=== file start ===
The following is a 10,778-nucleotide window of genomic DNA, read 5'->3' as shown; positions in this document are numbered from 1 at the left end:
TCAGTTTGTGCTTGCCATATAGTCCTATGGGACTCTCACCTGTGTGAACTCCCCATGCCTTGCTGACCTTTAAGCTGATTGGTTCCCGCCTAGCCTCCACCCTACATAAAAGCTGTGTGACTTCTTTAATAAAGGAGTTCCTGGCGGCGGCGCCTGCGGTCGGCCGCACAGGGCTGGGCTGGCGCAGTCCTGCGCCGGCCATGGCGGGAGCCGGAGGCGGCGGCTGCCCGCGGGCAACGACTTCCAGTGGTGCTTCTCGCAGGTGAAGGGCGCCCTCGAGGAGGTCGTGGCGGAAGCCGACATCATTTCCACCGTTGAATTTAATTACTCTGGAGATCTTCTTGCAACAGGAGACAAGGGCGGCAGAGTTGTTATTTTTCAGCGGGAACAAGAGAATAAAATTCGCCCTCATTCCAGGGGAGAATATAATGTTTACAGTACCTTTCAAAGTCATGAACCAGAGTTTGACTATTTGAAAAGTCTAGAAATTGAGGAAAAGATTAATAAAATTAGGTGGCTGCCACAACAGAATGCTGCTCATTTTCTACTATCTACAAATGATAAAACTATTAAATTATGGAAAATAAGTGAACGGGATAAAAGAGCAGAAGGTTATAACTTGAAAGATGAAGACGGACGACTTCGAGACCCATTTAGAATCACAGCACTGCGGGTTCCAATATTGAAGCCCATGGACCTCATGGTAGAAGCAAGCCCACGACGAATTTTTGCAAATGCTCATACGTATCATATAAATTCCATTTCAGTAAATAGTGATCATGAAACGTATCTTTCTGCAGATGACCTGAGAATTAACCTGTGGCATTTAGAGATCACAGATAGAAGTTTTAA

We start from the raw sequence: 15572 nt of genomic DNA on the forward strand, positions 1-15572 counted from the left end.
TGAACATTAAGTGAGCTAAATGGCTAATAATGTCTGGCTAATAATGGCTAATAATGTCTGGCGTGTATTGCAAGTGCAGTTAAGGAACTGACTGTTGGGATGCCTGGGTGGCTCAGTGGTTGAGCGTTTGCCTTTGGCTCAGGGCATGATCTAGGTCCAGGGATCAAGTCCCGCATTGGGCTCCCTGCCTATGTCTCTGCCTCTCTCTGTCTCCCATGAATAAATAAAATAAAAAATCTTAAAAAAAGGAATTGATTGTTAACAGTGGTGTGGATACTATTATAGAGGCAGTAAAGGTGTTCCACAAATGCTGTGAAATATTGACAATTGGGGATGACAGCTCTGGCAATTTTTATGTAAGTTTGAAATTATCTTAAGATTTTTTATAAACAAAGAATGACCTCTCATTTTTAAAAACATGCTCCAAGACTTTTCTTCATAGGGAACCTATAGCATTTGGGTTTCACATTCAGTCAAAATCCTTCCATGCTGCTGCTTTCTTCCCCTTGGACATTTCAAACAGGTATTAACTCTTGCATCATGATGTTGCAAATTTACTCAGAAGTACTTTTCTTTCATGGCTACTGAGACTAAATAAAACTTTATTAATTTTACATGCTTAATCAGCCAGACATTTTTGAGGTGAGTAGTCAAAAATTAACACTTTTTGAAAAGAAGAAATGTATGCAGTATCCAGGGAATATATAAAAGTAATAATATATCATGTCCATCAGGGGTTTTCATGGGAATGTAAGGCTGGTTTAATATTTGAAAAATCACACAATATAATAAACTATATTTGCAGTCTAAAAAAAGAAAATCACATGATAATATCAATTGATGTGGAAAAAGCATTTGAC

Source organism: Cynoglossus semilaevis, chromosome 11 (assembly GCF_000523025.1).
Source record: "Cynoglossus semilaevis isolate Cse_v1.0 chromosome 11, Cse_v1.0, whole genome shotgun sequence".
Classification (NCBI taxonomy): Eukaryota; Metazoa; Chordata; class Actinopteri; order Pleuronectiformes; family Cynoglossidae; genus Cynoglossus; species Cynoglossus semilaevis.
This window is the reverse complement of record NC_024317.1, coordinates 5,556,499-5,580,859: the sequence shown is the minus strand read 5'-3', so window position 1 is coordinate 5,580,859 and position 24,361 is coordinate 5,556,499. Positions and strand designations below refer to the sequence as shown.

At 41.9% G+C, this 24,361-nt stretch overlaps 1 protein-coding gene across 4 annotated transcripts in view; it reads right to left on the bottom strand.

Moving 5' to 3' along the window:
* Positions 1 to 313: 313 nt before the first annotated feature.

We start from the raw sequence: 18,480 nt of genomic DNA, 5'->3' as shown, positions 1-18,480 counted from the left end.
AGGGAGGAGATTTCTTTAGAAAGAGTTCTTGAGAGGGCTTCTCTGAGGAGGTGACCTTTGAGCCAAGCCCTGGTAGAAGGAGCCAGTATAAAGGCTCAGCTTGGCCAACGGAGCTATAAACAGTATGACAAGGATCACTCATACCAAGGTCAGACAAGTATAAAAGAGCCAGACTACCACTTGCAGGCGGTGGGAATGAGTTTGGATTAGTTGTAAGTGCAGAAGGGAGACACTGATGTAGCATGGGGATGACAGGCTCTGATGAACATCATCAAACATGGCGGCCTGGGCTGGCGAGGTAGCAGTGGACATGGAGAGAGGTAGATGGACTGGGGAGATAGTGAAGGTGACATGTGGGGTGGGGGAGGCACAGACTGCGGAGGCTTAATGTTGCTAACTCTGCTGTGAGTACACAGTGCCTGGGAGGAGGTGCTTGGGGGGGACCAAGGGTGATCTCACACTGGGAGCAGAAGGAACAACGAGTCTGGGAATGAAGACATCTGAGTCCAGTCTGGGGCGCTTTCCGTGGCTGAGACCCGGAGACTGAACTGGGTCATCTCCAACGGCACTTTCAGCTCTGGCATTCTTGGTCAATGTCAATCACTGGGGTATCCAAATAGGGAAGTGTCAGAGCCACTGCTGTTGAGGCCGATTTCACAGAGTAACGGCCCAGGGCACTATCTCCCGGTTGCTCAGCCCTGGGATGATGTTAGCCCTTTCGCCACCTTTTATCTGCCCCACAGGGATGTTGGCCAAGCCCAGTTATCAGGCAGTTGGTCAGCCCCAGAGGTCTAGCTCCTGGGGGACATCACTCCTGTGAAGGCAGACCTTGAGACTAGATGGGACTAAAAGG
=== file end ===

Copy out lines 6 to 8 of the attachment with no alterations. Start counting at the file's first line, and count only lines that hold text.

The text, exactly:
Source record: "Cynoglossus semilaevis isolate Cse_v1.0 chromosome 11, Cse_v1.0, whole genome shotgun sequence".
Classification (NCBI taxonomy): Eukaryota; Metazoa; Chordata; class Actinopteri; order Pleuronectiformes; family Cynoglossidae; genus Cynoglossus; species Cynoglossus semilaevis.
This window is the reverse complement of record NC_024317.1, coordinates 5,556,499-5,580,859: the sequence shown is the minus strand read 5'-3', so window position 1 is coordinate 5,580,859 and position 24,361 is coordinate 5,556,499. Positions and strand designations below refer to the sequence as shown.